Hey kids! Were you holding out hope that someone might do something to robustly regulate the derivatives market that wrought such wrack and ruin to the global economy? Ha, ha, that's adorable! Tina Seeley and Dawn Kopecki report for Bloomberg today that "Legislation by Representative Barney Frank to tighten derivatives regulation contains an exemption that may let most financial firms escape new collateral and disclosure rules." Great!

    Here's where the specific exemption lies:

    A plan offered by the Obama administration would subject all swaps dealers and "major market participants" to new regulations for capital, business conduct, record-keeping and reporting. [Representative Barney] Frank's version would exempt corporations from that definition if they use derivatives for "risk management" purposes.

  • While Frank's proposal is a "step in the right direction," its "ambiguous" definition of risk management may leave a large number of corporations unregulated, Henry T.C. Hu, director of the SEC's new division of risk, strategy and financial innovation, told the committee.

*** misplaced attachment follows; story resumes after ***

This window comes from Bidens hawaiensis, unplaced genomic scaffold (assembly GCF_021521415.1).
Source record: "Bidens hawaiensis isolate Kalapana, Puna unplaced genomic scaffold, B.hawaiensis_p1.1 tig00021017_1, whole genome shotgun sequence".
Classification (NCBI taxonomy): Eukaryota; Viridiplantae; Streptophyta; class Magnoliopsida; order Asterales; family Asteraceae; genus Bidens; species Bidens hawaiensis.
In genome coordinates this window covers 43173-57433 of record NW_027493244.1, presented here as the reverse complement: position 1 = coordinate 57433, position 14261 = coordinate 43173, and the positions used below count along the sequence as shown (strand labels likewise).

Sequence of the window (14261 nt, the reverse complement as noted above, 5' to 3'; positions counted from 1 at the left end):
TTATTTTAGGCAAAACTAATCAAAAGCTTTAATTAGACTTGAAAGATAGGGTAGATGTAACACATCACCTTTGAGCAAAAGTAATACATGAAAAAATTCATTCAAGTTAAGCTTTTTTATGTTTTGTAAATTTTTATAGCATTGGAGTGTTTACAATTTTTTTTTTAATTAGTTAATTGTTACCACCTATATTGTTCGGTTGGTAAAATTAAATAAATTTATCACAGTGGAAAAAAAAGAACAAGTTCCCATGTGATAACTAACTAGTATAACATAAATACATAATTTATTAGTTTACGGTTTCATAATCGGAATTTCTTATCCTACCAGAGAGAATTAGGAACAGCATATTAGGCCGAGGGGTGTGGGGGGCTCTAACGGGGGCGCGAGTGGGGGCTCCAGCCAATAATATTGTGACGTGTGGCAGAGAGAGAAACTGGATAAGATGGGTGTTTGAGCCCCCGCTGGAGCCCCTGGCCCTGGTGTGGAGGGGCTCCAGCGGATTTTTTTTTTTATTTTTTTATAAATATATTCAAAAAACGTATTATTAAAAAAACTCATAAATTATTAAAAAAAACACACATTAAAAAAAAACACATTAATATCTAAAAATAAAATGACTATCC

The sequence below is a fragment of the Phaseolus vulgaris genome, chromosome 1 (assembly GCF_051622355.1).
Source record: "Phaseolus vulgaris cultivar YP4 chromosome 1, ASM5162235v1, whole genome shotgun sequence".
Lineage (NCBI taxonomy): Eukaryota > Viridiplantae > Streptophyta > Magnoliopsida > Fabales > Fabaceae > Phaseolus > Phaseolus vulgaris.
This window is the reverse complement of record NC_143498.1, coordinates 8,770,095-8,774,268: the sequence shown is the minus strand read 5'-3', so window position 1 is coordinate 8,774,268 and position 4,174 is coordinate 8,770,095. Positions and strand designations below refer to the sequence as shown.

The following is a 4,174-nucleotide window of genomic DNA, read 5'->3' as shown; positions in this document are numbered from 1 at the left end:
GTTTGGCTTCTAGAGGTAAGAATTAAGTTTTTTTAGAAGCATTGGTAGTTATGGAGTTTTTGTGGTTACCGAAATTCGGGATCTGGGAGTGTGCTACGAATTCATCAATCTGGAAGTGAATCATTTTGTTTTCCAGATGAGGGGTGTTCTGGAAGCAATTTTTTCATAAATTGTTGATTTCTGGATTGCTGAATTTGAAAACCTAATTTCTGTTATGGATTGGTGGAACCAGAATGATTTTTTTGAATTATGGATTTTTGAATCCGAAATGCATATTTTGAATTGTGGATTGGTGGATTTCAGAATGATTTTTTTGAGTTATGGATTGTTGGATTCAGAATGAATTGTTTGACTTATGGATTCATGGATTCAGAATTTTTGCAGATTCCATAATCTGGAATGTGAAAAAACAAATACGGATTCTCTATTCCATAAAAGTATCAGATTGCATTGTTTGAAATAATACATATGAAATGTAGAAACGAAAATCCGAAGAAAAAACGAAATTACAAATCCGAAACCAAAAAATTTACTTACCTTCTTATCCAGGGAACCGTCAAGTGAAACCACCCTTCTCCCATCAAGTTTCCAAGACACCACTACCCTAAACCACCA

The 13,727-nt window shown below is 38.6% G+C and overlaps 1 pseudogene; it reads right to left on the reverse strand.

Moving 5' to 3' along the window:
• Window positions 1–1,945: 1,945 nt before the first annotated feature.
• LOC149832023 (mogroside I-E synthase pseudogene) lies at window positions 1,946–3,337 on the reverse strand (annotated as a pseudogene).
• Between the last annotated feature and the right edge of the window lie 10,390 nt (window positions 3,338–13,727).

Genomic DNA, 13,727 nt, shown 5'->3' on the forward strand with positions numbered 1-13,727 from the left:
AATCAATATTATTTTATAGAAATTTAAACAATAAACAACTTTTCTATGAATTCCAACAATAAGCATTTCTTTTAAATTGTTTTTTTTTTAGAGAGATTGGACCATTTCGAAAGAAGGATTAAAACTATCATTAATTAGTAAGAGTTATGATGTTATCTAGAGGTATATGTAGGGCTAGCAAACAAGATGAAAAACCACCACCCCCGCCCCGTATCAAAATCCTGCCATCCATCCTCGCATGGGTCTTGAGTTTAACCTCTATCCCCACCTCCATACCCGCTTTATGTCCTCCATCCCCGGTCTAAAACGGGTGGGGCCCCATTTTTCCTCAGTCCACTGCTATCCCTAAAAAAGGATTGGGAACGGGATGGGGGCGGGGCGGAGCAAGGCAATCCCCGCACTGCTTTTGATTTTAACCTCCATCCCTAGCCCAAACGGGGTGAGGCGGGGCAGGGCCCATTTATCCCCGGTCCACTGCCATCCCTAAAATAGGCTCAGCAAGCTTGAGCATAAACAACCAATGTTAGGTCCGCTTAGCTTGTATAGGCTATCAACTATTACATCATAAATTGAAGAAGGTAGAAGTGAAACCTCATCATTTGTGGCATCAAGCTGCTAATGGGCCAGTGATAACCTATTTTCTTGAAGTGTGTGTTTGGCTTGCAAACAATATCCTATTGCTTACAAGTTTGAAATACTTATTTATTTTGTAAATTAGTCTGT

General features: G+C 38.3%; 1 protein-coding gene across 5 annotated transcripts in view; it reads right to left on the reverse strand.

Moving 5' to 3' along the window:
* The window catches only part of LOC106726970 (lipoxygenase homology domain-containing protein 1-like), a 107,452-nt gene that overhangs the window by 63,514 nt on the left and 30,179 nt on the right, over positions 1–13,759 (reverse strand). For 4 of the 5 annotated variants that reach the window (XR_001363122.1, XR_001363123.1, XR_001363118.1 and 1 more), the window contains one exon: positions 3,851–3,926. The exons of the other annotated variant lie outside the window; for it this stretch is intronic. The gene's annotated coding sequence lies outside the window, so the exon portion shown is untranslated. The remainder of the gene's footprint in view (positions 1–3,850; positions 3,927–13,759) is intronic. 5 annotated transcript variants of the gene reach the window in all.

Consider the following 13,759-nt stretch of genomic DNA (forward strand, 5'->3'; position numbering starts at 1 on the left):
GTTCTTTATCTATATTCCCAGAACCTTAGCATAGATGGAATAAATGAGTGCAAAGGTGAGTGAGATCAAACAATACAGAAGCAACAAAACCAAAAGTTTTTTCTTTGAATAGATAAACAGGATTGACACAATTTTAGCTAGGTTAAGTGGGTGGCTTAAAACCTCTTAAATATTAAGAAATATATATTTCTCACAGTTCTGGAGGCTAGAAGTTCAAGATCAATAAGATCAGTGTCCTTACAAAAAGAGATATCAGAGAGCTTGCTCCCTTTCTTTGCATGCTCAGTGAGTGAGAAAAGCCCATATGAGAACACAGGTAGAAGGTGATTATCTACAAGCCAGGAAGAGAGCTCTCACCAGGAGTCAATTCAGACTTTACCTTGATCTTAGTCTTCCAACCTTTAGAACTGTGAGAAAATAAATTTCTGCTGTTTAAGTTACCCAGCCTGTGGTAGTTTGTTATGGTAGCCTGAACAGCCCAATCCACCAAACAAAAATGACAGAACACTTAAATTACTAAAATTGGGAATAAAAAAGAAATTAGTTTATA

Funny thing: the way the concept of credit derivatives was explained to me sort of made it sound like the daisy chain of "risk management" didn't actually diffuse the systemic risk in the derivatives market. (AIG was just one of the now bailed-out companies that used derivatives to "manage risk.") Well, Commodity Futures Trade Commission chair Gary Gensler thinks Frank should "eliminate the 'risk management' exclusion altogether." Frank says that he will "sharpen" the bill, saying, "I don't think what he says is accurate, but my view is why take the chance? So we agree with him as to the concepts and we'll make the language very clear." And Barry Ritholtz, over at The Big Picture, basically says: NO, NO, NO, YOU'RE DOING IT WRONG.